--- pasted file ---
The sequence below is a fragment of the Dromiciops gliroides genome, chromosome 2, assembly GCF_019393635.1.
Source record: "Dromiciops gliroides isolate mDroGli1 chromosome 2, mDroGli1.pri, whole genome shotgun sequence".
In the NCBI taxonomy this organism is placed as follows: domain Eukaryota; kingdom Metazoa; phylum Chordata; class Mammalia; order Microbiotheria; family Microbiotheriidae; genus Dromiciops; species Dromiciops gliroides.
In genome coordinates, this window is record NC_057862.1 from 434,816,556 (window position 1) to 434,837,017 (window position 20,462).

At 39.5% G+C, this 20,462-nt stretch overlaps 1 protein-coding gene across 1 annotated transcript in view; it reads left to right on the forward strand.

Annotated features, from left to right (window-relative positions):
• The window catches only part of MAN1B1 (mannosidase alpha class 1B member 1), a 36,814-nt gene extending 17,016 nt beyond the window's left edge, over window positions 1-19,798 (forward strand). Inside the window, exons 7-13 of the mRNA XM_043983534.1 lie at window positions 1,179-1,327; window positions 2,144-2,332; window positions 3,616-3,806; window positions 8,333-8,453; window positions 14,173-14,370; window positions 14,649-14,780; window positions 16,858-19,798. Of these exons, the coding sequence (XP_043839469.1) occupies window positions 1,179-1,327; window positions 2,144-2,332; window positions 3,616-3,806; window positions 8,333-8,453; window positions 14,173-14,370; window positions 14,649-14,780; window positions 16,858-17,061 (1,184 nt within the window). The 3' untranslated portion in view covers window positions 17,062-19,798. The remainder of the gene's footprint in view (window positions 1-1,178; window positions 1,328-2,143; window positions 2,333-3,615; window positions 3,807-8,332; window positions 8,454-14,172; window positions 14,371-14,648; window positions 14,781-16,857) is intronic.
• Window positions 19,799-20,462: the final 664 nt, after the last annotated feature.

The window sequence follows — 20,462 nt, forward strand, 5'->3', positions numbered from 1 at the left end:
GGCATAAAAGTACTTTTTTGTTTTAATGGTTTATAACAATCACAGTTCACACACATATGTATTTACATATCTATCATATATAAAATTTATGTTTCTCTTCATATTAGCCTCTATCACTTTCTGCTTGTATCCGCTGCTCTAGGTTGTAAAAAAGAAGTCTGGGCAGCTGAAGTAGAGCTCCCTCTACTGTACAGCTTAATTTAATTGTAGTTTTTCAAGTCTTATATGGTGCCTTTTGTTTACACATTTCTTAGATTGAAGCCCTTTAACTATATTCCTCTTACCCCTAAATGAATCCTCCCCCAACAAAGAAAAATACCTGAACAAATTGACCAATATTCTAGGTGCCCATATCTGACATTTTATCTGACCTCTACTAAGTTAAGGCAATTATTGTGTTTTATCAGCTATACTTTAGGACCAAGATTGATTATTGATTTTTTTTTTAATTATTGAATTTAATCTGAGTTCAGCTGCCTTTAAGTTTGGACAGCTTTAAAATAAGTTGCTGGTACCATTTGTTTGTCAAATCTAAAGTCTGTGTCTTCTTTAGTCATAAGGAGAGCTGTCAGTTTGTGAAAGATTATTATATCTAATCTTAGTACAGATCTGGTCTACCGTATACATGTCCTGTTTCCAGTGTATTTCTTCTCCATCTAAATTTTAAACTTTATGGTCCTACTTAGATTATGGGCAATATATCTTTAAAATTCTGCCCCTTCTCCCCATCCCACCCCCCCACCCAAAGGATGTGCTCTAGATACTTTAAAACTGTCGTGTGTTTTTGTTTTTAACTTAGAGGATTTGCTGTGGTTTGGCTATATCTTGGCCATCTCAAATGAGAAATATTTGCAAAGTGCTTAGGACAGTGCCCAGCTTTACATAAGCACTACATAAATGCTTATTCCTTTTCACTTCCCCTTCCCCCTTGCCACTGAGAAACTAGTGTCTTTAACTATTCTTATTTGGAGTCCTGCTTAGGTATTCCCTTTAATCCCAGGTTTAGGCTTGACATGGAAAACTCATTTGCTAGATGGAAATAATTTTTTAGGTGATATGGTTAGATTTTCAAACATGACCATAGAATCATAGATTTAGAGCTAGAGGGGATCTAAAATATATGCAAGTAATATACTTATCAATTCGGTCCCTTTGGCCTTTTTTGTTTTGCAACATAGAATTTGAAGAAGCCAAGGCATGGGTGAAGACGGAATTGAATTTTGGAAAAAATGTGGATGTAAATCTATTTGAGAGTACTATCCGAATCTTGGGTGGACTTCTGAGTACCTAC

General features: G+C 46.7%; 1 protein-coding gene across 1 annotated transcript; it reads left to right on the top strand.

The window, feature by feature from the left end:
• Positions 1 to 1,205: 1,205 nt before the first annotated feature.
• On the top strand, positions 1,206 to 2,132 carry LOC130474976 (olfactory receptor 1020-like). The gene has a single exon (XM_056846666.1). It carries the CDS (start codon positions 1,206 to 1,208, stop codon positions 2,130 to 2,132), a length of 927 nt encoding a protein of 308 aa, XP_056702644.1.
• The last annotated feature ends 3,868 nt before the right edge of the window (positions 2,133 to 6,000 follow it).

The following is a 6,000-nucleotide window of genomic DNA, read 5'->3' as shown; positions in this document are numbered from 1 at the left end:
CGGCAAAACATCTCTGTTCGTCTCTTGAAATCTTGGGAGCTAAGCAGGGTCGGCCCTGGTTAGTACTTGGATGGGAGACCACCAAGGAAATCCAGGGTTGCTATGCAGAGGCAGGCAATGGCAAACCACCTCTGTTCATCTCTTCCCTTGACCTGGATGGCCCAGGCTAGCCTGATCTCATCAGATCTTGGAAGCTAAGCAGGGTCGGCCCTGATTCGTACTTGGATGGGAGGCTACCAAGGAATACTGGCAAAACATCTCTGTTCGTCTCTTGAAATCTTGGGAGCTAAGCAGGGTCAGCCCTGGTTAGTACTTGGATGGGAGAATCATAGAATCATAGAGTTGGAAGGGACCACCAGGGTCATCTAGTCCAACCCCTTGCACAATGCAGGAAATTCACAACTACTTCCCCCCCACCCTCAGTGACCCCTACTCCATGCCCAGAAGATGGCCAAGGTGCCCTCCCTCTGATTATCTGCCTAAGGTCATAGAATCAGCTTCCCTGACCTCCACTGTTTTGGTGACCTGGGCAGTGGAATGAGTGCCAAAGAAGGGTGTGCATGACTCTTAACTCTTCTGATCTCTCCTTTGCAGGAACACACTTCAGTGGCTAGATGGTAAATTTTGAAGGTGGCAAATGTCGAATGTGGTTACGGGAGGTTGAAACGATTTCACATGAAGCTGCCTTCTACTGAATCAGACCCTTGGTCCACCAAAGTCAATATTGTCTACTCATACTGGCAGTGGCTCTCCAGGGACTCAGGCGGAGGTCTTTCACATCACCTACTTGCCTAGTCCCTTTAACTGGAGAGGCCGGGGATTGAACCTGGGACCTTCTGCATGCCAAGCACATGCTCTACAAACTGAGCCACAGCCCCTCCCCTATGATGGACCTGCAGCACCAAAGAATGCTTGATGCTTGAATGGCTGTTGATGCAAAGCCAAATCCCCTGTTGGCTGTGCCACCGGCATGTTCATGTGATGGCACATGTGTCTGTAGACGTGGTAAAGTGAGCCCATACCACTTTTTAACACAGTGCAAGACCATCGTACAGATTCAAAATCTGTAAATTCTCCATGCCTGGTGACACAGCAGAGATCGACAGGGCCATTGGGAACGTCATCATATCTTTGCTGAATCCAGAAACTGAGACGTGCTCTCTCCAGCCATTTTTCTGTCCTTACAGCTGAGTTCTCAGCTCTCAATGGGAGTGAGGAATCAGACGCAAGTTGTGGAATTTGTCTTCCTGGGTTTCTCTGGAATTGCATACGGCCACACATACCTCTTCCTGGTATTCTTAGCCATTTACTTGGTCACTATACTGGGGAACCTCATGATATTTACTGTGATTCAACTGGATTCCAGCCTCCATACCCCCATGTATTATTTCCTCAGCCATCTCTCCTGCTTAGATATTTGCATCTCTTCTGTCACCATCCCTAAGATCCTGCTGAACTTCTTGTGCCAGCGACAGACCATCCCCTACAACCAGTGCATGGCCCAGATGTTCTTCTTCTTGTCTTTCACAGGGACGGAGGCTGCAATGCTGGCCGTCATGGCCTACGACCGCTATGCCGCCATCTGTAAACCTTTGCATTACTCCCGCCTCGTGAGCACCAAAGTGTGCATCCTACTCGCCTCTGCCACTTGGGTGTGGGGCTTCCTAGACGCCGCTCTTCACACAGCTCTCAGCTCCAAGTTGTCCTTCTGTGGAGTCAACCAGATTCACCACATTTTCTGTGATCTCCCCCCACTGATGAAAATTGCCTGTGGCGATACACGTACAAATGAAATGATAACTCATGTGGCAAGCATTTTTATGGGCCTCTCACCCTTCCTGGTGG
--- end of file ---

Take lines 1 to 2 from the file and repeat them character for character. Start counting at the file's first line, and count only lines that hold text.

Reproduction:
The sequence below is a fragment of the Dromiciops gliroides genome, chromosome 2, assembly GCF_019393635.1.
Source record: "Dromiciops gliroides isolate mDroGli1 chromosome 2, mDroGli1.pri, whole genome shotgun sequence".